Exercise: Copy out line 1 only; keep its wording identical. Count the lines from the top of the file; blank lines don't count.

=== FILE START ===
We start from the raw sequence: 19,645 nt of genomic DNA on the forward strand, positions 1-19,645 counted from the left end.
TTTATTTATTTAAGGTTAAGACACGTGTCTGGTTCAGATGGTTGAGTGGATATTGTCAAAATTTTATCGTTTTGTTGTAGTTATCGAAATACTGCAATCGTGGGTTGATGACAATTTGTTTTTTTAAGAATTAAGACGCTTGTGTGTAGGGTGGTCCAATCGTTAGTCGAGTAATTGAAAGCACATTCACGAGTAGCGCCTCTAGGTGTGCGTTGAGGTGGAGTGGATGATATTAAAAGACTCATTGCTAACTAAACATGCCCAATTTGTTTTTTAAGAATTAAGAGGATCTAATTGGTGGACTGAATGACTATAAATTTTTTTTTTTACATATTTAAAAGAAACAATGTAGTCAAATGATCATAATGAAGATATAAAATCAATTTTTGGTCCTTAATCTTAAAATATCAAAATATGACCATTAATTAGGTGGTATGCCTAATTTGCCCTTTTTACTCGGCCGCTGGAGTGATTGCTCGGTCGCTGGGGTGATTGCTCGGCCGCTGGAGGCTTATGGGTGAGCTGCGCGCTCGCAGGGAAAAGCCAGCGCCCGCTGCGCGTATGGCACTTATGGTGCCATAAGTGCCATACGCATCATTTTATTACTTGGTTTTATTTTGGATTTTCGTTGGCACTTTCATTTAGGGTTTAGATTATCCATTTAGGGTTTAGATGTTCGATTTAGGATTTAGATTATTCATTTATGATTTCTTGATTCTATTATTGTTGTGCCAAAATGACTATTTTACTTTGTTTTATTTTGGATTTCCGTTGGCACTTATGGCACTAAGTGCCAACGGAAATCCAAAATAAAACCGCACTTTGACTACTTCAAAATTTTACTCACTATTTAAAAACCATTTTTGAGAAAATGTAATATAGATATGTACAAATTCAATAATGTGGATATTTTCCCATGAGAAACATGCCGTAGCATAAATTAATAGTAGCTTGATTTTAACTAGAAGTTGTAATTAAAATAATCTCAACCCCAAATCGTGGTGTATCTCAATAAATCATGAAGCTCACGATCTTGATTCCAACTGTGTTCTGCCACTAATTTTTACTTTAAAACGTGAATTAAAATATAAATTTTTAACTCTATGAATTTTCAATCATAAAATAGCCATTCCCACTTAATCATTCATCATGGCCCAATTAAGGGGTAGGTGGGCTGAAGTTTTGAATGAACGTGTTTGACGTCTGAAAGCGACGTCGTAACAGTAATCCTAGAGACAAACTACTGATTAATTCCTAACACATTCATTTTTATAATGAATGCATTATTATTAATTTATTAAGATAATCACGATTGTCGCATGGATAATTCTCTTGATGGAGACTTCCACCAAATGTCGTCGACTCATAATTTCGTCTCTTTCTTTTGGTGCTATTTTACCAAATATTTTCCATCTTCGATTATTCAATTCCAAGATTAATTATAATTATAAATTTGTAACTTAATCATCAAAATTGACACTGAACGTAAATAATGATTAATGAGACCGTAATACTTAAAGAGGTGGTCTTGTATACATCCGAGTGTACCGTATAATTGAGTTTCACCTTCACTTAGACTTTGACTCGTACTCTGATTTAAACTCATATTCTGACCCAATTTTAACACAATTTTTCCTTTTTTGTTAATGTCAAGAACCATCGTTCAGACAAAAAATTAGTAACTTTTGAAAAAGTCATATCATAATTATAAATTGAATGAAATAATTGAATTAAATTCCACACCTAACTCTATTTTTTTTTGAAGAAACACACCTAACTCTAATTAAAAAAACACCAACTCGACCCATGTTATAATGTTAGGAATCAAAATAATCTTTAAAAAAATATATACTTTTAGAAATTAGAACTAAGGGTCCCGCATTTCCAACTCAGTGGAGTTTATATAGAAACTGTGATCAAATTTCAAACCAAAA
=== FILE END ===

We start from the raw sequence: 19,645 nt of genomic DNA on the forward strand, positions 1-19,645 counted from the left end.